I’m starting a new feature on the blog called Weddings Across the Board. It will focus on the traditions of people of certain religions, nationalities, faiths, etc. around the world and I can’t wait to share what I’m learning! Some posts will be quick, featuring one or two traditions. Others may be a bit more informative. Each post will have a link to a Wediquette Pinterest Board with more (p)inspiration! We’ll start with the Jewish religion, since I was raised Jewish and have some very informative blurbs from my own wedding program (an interfaith, Jewish & Catholic wedding, which incorporated aspects of both religions) and my sister and brother-in-law’s beautiful Jewish wedding. Hope it sheds some light on your understanding of Jewish weddings.
In the Jewish faith, there are many traditions and meaningful rituals that may be included in a wedding celebration, as they give expression to the deepest significance and purpose of marriage. They represent the beauty of the relationship of husband and wife, their obligation to one another and to the Jewish people. Read about the symbolism of some of these traditions below, and feel free to use/share these brief descriptions for your ceremony programs! Note: Your wedding is a celebration of the two of you, so you may choose to use some of these traditions and not others. Work with your officiant, your betrothed and, when appropriate, your families to figure out what is going to be the best fit for you. It will be perfect 🙂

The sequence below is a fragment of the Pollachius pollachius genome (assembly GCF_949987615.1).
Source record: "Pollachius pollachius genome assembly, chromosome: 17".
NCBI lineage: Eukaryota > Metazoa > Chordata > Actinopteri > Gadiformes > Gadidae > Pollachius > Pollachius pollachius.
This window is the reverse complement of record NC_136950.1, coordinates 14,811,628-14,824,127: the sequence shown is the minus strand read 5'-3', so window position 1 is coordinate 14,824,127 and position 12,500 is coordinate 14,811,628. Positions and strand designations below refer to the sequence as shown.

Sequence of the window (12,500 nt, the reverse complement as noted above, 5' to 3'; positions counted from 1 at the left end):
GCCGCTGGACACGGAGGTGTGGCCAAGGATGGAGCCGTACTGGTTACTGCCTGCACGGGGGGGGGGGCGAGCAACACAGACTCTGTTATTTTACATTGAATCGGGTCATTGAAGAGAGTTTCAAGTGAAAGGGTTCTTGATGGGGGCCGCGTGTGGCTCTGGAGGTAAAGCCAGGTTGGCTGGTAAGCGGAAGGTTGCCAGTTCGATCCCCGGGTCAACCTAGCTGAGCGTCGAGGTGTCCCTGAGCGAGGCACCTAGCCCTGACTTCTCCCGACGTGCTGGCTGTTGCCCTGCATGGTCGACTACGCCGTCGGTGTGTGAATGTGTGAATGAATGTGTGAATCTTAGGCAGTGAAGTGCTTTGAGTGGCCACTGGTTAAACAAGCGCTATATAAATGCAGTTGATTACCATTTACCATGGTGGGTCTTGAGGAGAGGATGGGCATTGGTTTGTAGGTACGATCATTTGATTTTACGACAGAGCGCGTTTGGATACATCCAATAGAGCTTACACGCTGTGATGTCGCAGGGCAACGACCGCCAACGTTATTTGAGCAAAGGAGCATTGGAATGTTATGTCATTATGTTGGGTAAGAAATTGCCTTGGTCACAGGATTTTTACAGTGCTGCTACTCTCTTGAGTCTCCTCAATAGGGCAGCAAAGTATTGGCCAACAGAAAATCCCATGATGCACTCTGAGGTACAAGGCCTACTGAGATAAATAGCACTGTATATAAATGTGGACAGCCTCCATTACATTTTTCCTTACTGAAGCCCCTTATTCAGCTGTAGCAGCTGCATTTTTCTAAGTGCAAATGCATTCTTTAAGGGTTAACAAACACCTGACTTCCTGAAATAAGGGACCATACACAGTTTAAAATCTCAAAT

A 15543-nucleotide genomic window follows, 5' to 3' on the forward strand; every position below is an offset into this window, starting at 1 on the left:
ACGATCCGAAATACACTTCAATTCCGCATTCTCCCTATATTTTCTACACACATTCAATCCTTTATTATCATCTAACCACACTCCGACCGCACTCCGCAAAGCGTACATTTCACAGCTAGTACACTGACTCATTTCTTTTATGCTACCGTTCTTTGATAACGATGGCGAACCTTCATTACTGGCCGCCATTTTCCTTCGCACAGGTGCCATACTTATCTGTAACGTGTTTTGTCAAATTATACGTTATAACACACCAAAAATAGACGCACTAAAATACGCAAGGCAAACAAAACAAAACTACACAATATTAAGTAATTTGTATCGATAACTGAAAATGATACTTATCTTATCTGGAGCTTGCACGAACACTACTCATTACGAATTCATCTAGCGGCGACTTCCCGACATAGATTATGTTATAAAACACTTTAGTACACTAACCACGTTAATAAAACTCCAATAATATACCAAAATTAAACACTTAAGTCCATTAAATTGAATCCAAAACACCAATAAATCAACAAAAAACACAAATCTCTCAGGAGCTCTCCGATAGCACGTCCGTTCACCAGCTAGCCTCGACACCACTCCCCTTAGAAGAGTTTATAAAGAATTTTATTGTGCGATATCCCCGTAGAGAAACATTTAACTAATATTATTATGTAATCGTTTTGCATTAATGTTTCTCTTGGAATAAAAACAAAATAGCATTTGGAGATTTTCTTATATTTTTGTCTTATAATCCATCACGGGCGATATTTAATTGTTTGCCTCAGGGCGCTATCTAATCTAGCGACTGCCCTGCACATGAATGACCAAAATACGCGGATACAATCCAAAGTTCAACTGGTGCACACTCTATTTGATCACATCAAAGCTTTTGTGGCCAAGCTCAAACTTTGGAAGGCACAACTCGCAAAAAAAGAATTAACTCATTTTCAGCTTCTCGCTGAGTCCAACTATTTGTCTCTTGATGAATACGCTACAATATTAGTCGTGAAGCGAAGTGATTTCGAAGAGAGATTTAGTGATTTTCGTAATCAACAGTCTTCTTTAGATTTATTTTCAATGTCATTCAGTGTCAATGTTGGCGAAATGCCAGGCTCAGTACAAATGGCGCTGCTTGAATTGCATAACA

The Wedding Day Fast-
The dawning wedding day heralds the happiest and holiest day of one’s life. This day is considered a personal Yom Kippur for the chatan (groom) and kallah (bride), for on this day, all our past mistakes are forgiven as we merge into a new, complete soul. Both the chatan and kallah fast from dawn until after the completion of the marriage ceremony.
This is the Jewish marriage contract outlining the responsibilities of the bride and groom. The Ketubah confirms that we willingly accept each other and assume obligations to one another. This tradition dates back over two thousand years. Today, most Ketubot are beautifully ornate and spiritual- not legal- covenants which are signed by the bride and groom in the presence of two witnesses, family and friends before the ceremony.
The ceremony takes place under the chuppah (wedding canopy), an intimate, sanctified space symbolizing the home that we will build and share together. The sides are left open, so that it is always open to loved ones. It requires support to hold it up by the people in our lives and our love for each other.
The Kippah & Tallis-
The Kippah (yarmulke) is the Jewish head covering and the tallis is the prayer shawl. Both are worn as a sign of respect during services and ceremonies. In some Jewish traditions, the tallis is wrapped around both the bride & groom to symbolize our unity. In an extra special layer of symbolism and aweosmeness, some brides and grooms use a tallis from a loved one as the ‘roof’ over their chuppah.
The bride circles the groom seven times and then stands to his right under the chuppah. Just as the world was built in seven days, the kallah is figuratively building the walls of our new world together. The number seven also symbolizes the wholeness and completeness that we cannot attain separately.
Kiddushin (Blessings Over the Wine- during the ceremony)
Wine is a traditional Jewish symbol of simcha (joy). We share our first cup of wine symbolic of the simchot we were share in our marriage. On our wedding day, the wine is served in a Kiddush cup, which is reserved for the Sabbath and special occasions.